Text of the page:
An Englishman in Norway
To call Frederick Delius' music "English" would be misleading. Delius was very much a man of the world. but he took special delight in two geographic regions: the American southeast and Norway. With the Chandos CD called "Delius in Norway," conductor Sir Andrew Davis continues recording the works of Delius with the focus on works either intended for Norwegian audiences or inspired by the country.
The album begins with Delius' orchestration of Edvard Grieg's Norwegian Bridal Procession. Although an early effort in Delius' career, it is a masterful arrangement of what was originally a piano piece.
The tone poem Paa Vidderne (On the Mountains) is a bombastic piece reminiscent of Richard Wagner. The orchestra successfully depicts the sweeping grandeur of the Norwegian terrain.
At first it might seem strange that the Delius work that most fits the "English Pastorale" label, On Hearing the First Cuckoo in Spring, is included on this recording. But in fact the main theme from the work for small orchestra is based on a Norwegian folk tune. Delius first heard it through an arrangement by Grieg from his piano settings (Op.66).
The atmospheric Eventyr (Once upon a Time) was inspired by folk tales by Peter Christen Asbjornsen and Jorgen Moe. Literally translated as "Tales of Adventure," the composition is heavy on percussion and even gives the orchestra musicians a chance to shout during their performance.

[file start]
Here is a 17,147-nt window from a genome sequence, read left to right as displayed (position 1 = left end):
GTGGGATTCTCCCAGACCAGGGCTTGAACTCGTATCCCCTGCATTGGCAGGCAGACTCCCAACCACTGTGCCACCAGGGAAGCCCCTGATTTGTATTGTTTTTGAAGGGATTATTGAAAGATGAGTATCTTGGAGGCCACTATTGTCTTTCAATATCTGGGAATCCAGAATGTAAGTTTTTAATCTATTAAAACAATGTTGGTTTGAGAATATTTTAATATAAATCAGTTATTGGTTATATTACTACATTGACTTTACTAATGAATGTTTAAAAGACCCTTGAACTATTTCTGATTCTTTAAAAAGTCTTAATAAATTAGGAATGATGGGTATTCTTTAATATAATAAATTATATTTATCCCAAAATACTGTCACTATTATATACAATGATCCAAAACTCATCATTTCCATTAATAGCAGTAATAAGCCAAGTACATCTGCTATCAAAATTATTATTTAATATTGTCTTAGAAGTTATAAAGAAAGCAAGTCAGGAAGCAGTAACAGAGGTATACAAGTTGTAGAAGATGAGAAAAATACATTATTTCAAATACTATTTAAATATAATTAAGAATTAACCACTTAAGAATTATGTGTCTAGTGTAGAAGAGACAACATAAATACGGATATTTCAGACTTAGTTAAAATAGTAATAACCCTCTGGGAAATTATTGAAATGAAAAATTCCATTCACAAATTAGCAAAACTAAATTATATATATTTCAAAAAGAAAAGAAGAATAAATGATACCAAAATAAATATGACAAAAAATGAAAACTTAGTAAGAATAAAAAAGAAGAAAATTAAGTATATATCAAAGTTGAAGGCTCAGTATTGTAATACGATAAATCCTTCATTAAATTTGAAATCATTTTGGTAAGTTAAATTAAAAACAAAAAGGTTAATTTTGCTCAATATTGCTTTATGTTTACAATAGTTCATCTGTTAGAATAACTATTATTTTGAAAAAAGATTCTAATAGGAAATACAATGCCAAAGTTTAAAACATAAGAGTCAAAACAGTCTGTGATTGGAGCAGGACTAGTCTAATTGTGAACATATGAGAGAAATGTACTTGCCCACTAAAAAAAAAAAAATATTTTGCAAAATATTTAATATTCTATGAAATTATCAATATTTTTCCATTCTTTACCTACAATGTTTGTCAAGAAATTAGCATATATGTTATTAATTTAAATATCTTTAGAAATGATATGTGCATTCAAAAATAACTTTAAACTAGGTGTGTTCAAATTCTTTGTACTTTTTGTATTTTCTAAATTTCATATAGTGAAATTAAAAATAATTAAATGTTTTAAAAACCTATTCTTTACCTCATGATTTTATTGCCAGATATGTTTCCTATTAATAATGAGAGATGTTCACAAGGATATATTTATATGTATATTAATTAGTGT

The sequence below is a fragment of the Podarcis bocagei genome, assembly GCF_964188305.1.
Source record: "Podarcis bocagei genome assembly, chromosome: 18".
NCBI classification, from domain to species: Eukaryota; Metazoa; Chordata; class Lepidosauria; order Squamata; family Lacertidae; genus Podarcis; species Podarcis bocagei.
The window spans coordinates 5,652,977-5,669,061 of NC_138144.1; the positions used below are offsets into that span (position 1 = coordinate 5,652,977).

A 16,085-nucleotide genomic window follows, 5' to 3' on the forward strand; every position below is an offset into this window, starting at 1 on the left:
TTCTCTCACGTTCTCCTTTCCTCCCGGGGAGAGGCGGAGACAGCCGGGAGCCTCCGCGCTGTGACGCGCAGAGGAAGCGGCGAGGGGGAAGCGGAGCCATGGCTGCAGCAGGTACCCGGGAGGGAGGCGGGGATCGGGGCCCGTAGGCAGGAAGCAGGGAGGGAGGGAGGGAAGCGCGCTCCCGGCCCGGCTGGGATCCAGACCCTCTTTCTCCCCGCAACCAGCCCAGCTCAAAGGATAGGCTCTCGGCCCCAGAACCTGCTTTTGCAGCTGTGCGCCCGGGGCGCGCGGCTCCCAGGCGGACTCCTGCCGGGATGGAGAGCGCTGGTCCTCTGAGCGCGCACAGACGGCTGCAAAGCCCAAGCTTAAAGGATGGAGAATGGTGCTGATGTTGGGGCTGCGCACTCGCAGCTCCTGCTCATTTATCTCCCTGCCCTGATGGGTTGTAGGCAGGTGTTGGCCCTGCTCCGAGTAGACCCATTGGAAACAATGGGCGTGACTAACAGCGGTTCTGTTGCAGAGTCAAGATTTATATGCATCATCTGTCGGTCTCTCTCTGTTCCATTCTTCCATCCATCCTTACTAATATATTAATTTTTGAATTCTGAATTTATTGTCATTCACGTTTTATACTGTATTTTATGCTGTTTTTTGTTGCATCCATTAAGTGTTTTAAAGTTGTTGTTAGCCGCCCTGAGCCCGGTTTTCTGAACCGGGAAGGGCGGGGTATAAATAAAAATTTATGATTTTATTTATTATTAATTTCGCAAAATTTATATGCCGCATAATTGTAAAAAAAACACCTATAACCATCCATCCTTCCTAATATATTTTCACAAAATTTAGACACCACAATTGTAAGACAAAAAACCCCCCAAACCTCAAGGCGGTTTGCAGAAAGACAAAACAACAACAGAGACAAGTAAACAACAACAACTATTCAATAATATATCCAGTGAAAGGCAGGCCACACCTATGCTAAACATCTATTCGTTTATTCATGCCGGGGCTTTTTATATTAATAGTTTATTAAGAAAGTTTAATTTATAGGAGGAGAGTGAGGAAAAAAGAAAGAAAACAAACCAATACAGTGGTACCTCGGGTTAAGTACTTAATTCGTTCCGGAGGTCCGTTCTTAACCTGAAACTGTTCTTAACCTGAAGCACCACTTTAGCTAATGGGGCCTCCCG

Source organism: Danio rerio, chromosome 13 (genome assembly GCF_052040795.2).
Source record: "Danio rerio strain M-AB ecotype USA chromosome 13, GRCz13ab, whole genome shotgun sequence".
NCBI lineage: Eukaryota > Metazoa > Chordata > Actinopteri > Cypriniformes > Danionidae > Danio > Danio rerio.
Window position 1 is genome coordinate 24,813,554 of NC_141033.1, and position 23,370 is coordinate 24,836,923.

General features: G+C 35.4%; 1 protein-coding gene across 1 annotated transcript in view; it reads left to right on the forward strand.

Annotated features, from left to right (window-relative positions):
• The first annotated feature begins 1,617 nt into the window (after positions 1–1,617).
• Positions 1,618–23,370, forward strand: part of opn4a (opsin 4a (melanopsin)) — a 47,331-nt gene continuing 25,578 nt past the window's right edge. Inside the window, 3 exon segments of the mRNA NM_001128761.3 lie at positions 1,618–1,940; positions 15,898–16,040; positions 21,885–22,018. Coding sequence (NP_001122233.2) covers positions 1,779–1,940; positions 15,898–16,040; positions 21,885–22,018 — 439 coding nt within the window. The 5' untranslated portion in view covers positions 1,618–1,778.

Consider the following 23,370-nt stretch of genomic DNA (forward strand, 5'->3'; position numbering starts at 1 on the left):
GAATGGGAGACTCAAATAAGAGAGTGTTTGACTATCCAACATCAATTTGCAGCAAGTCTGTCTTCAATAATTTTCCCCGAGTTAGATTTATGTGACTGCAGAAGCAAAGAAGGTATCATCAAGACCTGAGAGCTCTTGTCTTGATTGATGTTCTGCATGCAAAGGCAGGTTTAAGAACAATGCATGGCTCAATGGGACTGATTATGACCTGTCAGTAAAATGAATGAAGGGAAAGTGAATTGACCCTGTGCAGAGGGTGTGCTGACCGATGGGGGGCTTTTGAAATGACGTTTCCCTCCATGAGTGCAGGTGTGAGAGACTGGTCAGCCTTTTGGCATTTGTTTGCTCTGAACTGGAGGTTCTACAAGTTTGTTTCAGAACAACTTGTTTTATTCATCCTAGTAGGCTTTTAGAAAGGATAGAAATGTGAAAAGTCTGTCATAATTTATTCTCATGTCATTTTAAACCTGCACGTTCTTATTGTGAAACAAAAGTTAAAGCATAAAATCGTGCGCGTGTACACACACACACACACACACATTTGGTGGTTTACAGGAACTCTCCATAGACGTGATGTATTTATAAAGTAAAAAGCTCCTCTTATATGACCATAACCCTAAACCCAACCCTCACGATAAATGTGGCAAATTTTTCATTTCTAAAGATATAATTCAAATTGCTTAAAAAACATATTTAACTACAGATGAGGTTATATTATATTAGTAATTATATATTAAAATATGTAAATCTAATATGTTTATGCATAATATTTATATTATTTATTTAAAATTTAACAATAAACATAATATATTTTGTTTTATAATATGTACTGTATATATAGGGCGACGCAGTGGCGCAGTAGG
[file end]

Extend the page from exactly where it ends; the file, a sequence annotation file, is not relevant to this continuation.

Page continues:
The longest work on the album is a suite of music Delius wrote for a play called The People's Parliament. Called Folkeraadet in Norway, the production brought controversy, in part because of a musical parody of the national anthem. At the opening performance nationalistic students rioted and a shot was fired at the English composer (It was later discovered to be a cap gun).
This album also includes Two Songs from the Norwegian and Sleigh Ride. Both are fine performances by Davis with soprano Ann-Helen Moen and the Bergen Philharmonic Orchestra.
This isn't the disc you're looking for if you're wanting an album that reflects Delius' original sound. But it is a generous helping (78 minutes) of music that shows a side of Frederick Delius we don't always acknowledge. Another work inspired by the Norwegian landscape, The Song of the High Hills, was recorded by Sir Andrew Davis and the BBC Symphony Orchestra and Chorus on an earlier Chandos release.